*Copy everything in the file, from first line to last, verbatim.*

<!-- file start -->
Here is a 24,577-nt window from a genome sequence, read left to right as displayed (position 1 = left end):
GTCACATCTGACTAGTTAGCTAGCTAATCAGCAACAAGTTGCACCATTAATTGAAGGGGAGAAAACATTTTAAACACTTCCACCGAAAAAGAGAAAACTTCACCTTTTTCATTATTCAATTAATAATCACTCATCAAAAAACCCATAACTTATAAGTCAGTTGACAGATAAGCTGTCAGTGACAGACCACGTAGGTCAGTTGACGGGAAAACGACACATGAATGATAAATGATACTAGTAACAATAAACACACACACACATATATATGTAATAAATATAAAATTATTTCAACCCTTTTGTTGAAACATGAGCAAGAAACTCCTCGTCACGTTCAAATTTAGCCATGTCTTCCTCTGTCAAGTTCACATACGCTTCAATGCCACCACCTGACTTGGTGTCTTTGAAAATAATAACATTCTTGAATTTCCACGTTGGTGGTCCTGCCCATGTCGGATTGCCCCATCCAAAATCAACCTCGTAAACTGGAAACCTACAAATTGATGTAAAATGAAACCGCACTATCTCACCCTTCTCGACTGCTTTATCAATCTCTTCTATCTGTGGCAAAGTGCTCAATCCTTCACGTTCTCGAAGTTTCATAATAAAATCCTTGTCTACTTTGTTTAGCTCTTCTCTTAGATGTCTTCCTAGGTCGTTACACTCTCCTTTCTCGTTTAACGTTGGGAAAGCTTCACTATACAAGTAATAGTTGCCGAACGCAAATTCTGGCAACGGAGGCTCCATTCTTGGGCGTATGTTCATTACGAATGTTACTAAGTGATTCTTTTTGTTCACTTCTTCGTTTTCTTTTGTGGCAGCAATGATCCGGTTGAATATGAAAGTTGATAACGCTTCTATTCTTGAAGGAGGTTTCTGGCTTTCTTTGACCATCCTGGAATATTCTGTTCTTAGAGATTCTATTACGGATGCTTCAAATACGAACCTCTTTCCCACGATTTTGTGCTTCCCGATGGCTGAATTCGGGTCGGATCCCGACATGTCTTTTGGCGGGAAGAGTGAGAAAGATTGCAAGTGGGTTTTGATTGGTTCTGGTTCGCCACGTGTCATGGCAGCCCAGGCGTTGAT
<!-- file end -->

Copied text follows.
Here is a 24,577-nt window from a genome sequence, read left to right as displayed (position 1 = left end):
GTCACATCTGACTAGTTAGCTAGCTAATCAGCAACAAGTTGCACCATTAATTGAAGGGGAGAAAACATTTTAAACACTTCCACCGAAAAAGAGAAAACTTCACCTTTTTCATTATTCAATTAATAATCACTCATCAAAAAACCCATAACTTATAAGTCAGTTGACAGATAAGCTGTCAGTGACAGACCACGTAGGTCAGTTGACGGGAAAACGACACATGAATGATAAATGATACTAGTAACAATAAACACACACACACATATATATGTAATAAATATAAAATTATTTCAACCCTTTTGTTGAAACATGAGCAAGAAACTCCTCGTCACGTTCAAATTTAGCCATGTCTTCCTCTGTCAAGTTCACATACGCTTCAATGCCACCACCTGACTTGGTGTCTTTGAAAATAATAACATTCTTGAATTTCCACGTTGGTGGTCCTGCCCATGTCGGATTGCCCCATCCAAAATCAACCTCGTAAACTGGAAACCTACAAATTGATGTAAAATGAAACCGCACTATCTCACCCTTCTCGACTGCTTTATCAATCTCTTCTATCTGTGGCAAAGTGCTCAATCCTTCACGTTCTCGAAGTTTCATAATAAAATCCTTGTCTACTTTGTTTAGCTCTTCTCTTAGATGTCTTCCTAGGTCGTTACACTCTCCTTTCTCGTTTAACGTTGGGAAAGCTTCACTATACAAGTAATAGTTGCCGAACGCAAATTCTGGCAACGGAGGCTCCATTCTTGGGCGTATGTTCATTACGAATGTTACTAAGTGATTCTTTTTGTTCACTTCTTCGTTTTCTTTTGTGGCAGCAATGATCCGGTTGAATATGAAAGTTGATAACGCTTCTATTCTTGAAGGAGGTTTCTGGCTTTCTTTGACCATCCTGGAATATTCTGTTCTTAGAGATTCTATTACGGATGCTTCAAATACGAACCTCTTTCCCACGATTTTGTGCTTCCCGATGGCTGAATTCGGGTCGGATCCCGACATGTCTTTTGGCGGGAAGAGTGAGAAAGATTGCAAGTGGGTTTTGATTGGTTCTGGTTCGCCACGTGTCATGGCAGCCCAGGCGTTGAT